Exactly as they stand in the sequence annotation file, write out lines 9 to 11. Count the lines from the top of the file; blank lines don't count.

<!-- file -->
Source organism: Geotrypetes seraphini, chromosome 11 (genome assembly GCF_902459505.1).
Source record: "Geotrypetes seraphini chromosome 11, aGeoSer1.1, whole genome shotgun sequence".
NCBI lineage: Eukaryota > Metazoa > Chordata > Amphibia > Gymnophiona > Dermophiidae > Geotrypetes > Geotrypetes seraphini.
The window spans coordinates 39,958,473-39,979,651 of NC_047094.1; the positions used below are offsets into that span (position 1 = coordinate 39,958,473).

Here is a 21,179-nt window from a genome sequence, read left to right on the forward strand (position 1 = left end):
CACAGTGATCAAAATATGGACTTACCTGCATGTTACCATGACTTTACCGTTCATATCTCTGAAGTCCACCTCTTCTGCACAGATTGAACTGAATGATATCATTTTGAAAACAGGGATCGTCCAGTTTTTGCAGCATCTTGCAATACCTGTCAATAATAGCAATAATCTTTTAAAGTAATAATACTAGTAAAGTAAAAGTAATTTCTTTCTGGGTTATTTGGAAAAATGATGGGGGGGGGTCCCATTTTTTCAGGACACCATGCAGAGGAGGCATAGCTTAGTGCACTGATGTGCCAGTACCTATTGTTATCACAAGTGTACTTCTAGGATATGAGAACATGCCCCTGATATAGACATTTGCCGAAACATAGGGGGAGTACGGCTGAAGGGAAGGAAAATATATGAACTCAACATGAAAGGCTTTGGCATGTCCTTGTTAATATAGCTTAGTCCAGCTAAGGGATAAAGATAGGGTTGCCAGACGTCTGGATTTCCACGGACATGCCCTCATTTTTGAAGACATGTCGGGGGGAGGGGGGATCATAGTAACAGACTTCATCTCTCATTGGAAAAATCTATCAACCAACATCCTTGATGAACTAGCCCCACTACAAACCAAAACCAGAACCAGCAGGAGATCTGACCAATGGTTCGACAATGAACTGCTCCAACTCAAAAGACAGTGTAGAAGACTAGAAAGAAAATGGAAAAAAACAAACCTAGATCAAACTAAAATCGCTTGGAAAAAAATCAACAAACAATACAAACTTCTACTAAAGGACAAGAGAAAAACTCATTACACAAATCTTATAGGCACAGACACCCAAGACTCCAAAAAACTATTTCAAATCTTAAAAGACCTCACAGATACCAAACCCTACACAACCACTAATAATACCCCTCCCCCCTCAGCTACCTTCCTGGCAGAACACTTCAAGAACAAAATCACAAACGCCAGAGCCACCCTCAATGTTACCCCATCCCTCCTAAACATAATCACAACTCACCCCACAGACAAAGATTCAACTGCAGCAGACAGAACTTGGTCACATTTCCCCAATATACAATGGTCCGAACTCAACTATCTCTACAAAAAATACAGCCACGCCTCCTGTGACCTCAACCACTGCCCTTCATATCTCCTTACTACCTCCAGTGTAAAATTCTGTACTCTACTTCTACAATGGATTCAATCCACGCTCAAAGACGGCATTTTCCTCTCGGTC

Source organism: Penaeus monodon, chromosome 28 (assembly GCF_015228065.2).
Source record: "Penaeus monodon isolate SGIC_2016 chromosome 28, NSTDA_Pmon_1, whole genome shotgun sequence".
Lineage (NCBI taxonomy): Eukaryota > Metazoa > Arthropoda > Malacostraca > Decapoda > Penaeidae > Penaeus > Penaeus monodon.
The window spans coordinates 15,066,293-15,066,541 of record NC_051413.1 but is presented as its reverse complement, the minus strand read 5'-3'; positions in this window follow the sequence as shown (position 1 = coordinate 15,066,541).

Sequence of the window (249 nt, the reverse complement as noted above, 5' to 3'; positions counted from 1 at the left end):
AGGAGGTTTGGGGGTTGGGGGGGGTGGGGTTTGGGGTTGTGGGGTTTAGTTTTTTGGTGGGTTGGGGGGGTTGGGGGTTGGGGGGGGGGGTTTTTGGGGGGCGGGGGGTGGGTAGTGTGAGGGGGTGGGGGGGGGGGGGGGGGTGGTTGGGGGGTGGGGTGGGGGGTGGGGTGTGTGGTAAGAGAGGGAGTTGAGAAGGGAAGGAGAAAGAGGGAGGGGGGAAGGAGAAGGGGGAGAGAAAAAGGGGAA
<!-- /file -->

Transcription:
Lineage (NCBI taxonomy): Eukaryota > Metazoa > Arthropoda > Malacostraca > Decapoda > Penaeidae > Penaeus > Penaeus monodon.
The window spans coordinates 15,066,293-15,066,541 of record NC_051413.1 but is presented as its reverse complement, the minus strand read 5'-3'; positions in this window follow the sequence as shown (position 1 = coordinate 15,066,541).

Sequence of the window (249 nt, the reverse complement as noted above, 5' to 3'; positions counted from 1 at the left end):